Marc Elliott highlighted the example of Volkswagen. It has talked about scaling back the engines it has in the market to redeploy investment into EVs. Ultimately, it wants to have each plant producing one electric automobile variant.
Elliott stated: “Electrified transport is the direction of travel and investing heavily into industries that are in decline does not make economic sense.”
“With battery demand surging as a result of the Covid-19 crisis, the pace of electrification is picking up, and we are in for an exciting few years ahead,” Elliott said.
Elliott also remarked on the importance of hydrogen for the transport industry. By using electrolysers to convert water into energy, this technology leaves no emissions and has a high fuel economy.
Electrolysers operate by harnessing an electrochemical reaction to split water into its components of hydrogen and oxygen – and using renewable electricity. Crucially, this process emits zero CO2 in the process.
The ten-point blueprint clearly backs hydrogen, with proposals to generate 5GW of ‘low-carbon hydrogen’ by 2030 – enough to power about 1.5 million homes – for industry, transport, power and homes. However, the cost is high and this still at an early stage of development.
Elliott noted: “While we do not have the capacity today to manufacture these demands, the battery industry’s response to rising demands and EVs shows this can be developed quickly.”
“Key nations across Europe are setting out hydrogen targets, with industry expected to fulfil them. The EU Green Deal targets 40GW electrolyser capacity by 2030. In Germany, Siemens Mobility and Deutsche Bahn have already announced plans to trial a hydrogen fuel-cell train by 2024, with Cummins opening a fuel cell plant in the area to service the operation.”
The UK government will articulate its hydrogen strategy more clearly in 2021, and Elliott expects to hear more on the topic from the US once the Biden administration re-joins the Paris Agreement.
Electrified transport is the direction of travel and investing heavily into industries that are in decline does not make economic sense.
The government’s recently announced National Infrastructure Strategy is supportive of the Ten Point Plan and demonstrates the transformation many industries are about to experience. It sets out to transform UK infrastructure in order to level up the country and achieve net-zero emissions by 2050.
This is fundamental to achieving net-zero emissions, as more than 80% of the UK’s emissions come from infrastructure sectors -the vital systems that power the UK such as energy, transport and utilities.
The infrastructure strategy aims to unlock private sector investment to accelerate the deployment of existing green technology, such as retrofitting buildings and vehicle electrification, while advancing newer technologies, such as carbon capture and hydrogen, to meet the objectives of the Ten Point Plan.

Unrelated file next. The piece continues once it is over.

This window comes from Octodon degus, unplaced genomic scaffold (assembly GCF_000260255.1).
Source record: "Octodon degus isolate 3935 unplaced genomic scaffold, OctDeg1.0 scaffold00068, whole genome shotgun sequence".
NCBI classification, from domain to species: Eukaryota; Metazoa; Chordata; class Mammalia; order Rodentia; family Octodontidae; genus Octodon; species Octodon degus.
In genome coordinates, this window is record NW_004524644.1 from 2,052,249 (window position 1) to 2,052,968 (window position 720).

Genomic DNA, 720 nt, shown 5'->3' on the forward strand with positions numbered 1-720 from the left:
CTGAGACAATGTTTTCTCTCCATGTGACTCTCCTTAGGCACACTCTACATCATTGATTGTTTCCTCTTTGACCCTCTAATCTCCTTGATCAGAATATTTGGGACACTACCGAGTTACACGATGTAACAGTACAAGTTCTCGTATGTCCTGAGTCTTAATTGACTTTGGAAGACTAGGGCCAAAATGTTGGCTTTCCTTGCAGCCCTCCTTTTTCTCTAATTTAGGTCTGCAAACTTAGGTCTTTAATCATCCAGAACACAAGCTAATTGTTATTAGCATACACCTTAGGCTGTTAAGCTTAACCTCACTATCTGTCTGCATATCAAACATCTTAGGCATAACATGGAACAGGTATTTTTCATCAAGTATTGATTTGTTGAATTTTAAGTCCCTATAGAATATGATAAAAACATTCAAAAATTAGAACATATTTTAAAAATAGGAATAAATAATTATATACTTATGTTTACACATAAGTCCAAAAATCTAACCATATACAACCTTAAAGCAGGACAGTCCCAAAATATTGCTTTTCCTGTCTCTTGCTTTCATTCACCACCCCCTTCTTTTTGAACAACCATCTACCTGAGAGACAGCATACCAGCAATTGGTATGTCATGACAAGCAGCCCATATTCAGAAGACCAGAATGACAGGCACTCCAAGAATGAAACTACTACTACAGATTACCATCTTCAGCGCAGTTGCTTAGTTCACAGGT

Under the strategy, there will be significant investment in offshore wind, modern ports and also manufacturing infrastructure to expand the share of energy generation from renewables. The government will also seek to invest £1.3bn in charging infrastructure to accelerate the mass adoption of electric vehicles ahead of ending the sale of new petrol and diesel cars by 2030.
As the highest contributing sector to UK emissions, transport is seen as a key frontier in the realisation of net-zero by 2050.
The infrastructure plan also commits to supporting the Ten Point Plan's investment into carbon capture and storage and also earmarks £5.2bn to protect properties and communities subject to increased risk of flooding and coastal erosion. This could have direct implications for transport or industrial businesses or those with assets able to benefit from retrofitting or flood protection.
As the highest contributing sector to UK emissions, transport is seen as a key frontier in the realisation of net-zero by 2050. The government reiterated support for the £27bn roads programme and the HS2 project – which it believes can assist with the net-zero transition.
The government’s newly released energy white paper also builds on the Ten Point Plan by outlining measures to achieve a greener energy sector – including power, buildings, industry, upstream oil and gas. While renewables currently account for more than a third of electricity generation in the UK, power is responsible for 15% of UK emissions. Manufacturing and refineries also account for about 16% of greenhouse gas emissions.
The paper specifies the targets outlined in the Ten Point Plan for offshore wind generation, the deployment of CCUS projects, the installation of heat pumps and hydrogen production. In addition, it lays out plans for nuclear energy projects, digital infrastructure and establishing a UK Emissions Trading System (ETS).
The UK ETS, which replaced the UK’s participation in the EU ETS on the 1 January 2021, placed a cap on the total amount of greenhouse gases that can be emitted by energy-intensive industries – including aviation, power generation and steel manufacturing. Emitters will be able to purchase or trade emission allowances, or ‘carbon credits’, through a government auction or secondary market. By aligning the caps with the UK’s net-zero commitment, this system will be crucial to achieving the UK’s decarbonisation goal.
Policy developments will continue into 2021 and beyond. As the first major economy to legislate to end its contribution to global warming by 2050, the UK has a lot of work to do, and businesses will need to keep up with the evolving policy landscape. This could have significant implications for how businesses operate – including additional expenses, as well as opportunities to reduce energy costs.
By taking action, businesses will not only benefit from the raft of government initiatives, but the direction of capital shows that businesses will also be rewarded by consumers voting for a greener planet with their wallets.